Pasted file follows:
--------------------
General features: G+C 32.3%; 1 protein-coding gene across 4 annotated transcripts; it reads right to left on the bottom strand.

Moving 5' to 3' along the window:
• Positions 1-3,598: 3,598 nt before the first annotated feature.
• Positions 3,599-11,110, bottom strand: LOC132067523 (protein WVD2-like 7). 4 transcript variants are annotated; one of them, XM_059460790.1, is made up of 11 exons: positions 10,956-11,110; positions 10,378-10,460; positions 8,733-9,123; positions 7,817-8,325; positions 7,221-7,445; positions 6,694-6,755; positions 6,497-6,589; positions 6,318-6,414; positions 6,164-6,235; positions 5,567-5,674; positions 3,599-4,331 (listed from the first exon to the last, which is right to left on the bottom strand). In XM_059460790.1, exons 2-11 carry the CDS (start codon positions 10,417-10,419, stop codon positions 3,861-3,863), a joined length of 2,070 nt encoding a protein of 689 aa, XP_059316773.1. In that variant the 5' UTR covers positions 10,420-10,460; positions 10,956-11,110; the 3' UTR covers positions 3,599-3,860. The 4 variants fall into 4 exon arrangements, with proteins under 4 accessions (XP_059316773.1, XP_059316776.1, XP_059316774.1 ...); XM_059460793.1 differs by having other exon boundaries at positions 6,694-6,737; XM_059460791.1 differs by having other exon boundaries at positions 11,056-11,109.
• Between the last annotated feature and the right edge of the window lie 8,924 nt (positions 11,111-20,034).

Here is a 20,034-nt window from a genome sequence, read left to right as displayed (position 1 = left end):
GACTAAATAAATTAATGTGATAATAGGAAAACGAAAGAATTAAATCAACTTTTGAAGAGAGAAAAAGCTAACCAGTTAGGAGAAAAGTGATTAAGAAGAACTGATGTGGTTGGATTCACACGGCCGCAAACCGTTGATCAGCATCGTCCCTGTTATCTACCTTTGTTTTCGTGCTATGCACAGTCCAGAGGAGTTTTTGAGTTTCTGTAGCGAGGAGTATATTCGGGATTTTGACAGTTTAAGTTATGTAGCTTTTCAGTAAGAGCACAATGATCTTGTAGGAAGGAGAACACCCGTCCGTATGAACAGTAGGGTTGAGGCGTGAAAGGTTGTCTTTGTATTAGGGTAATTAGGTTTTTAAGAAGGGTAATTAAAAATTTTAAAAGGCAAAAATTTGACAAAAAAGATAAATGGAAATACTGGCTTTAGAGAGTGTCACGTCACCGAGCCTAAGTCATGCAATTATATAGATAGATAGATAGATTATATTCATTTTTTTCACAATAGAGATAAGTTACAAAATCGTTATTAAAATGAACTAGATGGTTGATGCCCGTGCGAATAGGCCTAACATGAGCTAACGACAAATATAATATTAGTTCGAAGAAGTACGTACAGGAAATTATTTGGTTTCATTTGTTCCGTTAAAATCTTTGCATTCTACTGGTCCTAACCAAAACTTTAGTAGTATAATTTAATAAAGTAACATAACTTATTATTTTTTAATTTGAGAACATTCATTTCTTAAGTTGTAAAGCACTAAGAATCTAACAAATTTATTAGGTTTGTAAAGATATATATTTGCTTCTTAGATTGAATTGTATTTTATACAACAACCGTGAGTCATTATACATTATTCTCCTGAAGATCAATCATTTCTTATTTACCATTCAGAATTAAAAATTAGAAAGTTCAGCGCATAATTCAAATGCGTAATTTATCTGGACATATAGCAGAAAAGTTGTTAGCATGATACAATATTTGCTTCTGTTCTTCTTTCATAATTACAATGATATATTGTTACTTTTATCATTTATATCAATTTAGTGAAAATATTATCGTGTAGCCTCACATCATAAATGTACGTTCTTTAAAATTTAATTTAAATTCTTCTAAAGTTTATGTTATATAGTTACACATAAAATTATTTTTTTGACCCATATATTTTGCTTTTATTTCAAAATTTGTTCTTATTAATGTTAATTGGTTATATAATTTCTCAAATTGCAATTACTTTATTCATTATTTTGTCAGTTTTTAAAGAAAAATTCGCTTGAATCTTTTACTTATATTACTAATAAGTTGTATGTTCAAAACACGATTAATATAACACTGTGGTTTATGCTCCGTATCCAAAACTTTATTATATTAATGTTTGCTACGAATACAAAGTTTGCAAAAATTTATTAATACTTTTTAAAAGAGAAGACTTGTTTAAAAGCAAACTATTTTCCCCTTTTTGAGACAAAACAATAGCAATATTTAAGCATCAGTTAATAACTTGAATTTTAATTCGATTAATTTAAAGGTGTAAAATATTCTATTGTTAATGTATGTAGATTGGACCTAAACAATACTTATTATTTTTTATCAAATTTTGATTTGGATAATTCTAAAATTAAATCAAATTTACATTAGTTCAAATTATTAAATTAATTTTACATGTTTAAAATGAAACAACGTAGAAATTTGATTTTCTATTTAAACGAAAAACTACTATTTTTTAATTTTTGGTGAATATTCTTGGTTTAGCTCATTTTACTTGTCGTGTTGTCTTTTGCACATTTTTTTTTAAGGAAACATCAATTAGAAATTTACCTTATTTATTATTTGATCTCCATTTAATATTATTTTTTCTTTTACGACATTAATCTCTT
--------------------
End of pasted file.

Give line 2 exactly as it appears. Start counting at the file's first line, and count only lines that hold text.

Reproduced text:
Moving 5' to 3' along the window: